Las Vegas, Nevada (CNN) -- A laptop with two touch-screens in lieu of a keyboard, tablets running an unfinished version of Google's Android, 3-D TV sets that don't require glasses.
These are some of the most buzzed-about gadgets at the Consumer Electronics Show, but many of them aren't fully developed yet or primed for firsthand testing.
And electronics makers are going to great lengths with smoke and mirrors to hopefully distract audiences from noticing the unknowns -- like how a product actually works when not under carefully controlled conditions.
CNN spotted this trend early with tablets we weren't allowed to touch. On Motorola's popular Xoom units, only videos of the new Android system are shown, not usable software.
Research in Motion finally let people get their hands on its BlackBerry PlayBook, but some online blogged their disappointments when they discovered that things like standalone calendar and e-mail clients are seemingly missing from these versions.
Getting sneak peeks at unpolished work is part of the fun of CES. But enthusiasm should be tempered because many of the concept products shown in years past have never materialized.
Perhaps gadget enthusiasts prefer captivating concepts rather than actual products that may not end up being executed perfectly.
The winner of the Last Gadget Standing contest on Saturday was the product that seemed to be the furthest from reality.
Acer's Iconia, a touch-screen laptop with two displays where one replaces a keyboard, won the top honors. Winners are determined through a largely unscientific measurement of crowd enthusiasm.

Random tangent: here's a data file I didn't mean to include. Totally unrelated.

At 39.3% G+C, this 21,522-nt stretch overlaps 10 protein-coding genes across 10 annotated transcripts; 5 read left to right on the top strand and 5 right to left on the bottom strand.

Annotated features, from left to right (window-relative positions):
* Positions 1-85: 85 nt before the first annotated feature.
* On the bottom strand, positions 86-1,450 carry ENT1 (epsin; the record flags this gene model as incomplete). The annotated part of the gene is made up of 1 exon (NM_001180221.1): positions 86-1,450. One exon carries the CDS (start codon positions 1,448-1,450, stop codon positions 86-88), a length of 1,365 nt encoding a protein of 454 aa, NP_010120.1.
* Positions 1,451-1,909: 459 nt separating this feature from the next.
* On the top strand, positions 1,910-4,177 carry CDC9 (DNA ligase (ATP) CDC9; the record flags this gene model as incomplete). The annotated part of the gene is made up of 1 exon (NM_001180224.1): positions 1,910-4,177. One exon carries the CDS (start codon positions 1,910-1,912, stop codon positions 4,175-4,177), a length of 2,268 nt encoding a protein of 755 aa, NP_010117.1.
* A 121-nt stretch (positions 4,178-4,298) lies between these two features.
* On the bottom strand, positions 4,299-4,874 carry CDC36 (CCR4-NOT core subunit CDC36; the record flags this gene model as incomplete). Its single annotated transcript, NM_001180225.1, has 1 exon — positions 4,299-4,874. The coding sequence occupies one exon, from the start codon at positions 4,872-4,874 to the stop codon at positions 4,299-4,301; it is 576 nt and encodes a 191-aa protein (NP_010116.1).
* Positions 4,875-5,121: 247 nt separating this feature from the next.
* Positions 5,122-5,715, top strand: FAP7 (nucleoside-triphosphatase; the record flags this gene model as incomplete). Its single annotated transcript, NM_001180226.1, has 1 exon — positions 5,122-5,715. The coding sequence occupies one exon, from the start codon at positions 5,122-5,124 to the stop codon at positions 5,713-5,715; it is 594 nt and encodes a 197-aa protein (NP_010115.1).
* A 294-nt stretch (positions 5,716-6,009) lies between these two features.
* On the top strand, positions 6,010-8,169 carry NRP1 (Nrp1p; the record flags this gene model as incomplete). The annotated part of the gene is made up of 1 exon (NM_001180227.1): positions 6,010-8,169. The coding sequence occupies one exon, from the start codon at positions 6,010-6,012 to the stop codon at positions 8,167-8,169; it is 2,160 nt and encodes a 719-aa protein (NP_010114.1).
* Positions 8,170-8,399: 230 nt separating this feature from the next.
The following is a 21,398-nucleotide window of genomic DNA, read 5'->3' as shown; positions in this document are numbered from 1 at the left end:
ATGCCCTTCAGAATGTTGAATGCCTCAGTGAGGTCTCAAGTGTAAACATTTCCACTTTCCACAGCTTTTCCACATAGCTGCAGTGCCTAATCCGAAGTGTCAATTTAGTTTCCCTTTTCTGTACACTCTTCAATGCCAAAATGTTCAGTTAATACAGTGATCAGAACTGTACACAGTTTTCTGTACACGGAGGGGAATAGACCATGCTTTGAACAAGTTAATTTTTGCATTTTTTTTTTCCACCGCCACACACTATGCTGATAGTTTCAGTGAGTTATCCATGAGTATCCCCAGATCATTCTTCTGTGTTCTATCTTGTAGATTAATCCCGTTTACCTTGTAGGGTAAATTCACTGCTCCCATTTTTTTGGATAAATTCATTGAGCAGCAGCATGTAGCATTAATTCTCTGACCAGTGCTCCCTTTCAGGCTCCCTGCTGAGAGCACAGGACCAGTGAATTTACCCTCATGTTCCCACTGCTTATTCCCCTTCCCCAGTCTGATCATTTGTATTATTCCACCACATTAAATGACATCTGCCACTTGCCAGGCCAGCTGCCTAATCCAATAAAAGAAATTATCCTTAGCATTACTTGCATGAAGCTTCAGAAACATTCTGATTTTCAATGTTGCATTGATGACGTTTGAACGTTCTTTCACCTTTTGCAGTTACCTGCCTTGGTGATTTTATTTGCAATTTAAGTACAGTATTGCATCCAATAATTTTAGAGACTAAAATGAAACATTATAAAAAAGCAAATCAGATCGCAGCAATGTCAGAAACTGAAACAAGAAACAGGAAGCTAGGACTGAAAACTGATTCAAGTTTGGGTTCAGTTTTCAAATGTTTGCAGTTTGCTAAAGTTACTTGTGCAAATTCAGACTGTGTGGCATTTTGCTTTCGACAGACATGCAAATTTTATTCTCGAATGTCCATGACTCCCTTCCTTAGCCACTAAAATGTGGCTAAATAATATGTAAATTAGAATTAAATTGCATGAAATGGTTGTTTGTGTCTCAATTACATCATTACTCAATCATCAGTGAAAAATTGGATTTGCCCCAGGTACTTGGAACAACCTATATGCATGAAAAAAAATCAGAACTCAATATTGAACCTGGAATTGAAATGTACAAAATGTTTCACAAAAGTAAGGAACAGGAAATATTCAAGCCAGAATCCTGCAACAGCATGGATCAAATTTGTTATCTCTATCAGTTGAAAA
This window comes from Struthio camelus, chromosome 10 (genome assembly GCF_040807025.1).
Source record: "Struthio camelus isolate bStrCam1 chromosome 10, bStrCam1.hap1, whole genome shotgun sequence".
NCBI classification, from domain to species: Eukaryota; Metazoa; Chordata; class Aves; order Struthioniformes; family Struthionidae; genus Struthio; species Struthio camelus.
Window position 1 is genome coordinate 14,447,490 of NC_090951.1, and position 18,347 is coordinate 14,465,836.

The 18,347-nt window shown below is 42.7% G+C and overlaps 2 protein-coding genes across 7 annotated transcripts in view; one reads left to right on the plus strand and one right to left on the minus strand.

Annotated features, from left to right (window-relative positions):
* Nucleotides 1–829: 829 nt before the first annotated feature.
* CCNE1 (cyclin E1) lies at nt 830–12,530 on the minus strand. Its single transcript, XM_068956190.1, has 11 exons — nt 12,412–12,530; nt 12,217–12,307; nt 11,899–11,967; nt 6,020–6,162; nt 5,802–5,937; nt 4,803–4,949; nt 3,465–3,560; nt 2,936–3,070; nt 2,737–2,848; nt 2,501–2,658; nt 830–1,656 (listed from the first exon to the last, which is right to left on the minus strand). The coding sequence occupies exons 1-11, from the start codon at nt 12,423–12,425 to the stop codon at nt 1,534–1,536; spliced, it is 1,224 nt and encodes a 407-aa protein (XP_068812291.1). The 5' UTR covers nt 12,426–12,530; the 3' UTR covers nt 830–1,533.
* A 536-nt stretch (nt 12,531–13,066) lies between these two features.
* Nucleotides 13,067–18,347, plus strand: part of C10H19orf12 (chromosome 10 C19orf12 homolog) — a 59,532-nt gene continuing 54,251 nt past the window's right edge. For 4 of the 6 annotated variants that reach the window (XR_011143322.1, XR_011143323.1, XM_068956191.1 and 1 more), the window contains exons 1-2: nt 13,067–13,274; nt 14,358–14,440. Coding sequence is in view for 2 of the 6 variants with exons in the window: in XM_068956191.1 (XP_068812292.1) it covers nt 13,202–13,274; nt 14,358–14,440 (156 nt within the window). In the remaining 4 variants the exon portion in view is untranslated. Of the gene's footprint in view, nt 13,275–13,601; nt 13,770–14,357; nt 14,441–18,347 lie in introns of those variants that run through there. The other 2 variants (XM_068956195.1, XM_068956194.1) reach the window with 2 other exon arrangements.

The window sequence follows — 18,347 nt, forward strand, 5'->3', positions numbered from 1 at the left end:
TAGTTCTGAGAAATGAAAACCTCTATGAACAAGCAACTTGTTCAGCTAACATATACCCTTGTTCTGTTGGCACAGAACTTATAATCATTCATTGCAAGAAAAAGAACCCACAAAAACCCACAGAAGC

The Iconia would let users type on a touch-screen keyboard similar to the iPad, or draw, flick and zoom with their fingers. Acer didn't announce details regarding pricing or availability. The device was demonstrated onstage using concept videos.
Acer presented a corn-ball act, with pretty girls dressed in "Star Trek" garb and two men posing as the characters Spock and Captain Kirk. (Because all nerds love "Star Trek," right?).
After a first video ran showing the Iconia, the two actors said they would demonstrate the device onstage. As they moved their hands around the laptop set on the podium, the video behind them showed the Spock actor's fingers manipulating Iconia software.
That was until a cameraman for the event began shooting from behind the actors to reveal that they were waving their hands in front of a regular, old laptop with a keyboard.
"You've got to show our video, guys!" the fellow dressed as Kirk shouted to the event organizers. "Iconia is way ahead of its time, Spock."
An actual version of the computer was on display and open for testing at Microsoft's CES booth. Typing on it is difficult and somewhat uncomfortable. Visually, the software looks like a version of Windows with touch-screen features, like a button to activate the keyboard, duct taped on top.
Despite that, Acer still won the Last Gadget Standing competition.
The audience was unimpressed with Fujifilm's FinePix 3-D camera or Samsung's Nexus S Google phone, both of which are already available on the market.
Samsung brought out a guy dressed as a gingerbread man (a costume that looked more like a spastic beaver) to promote the smartphone, which is the only one that comes with the Gingerbread version of Android.
Then Samsung spokesman Kim Titus made a series of nauseating puns. "No biting questions," he said.
Maybe Samsung should have invested in some Stormtrooper costumes instead.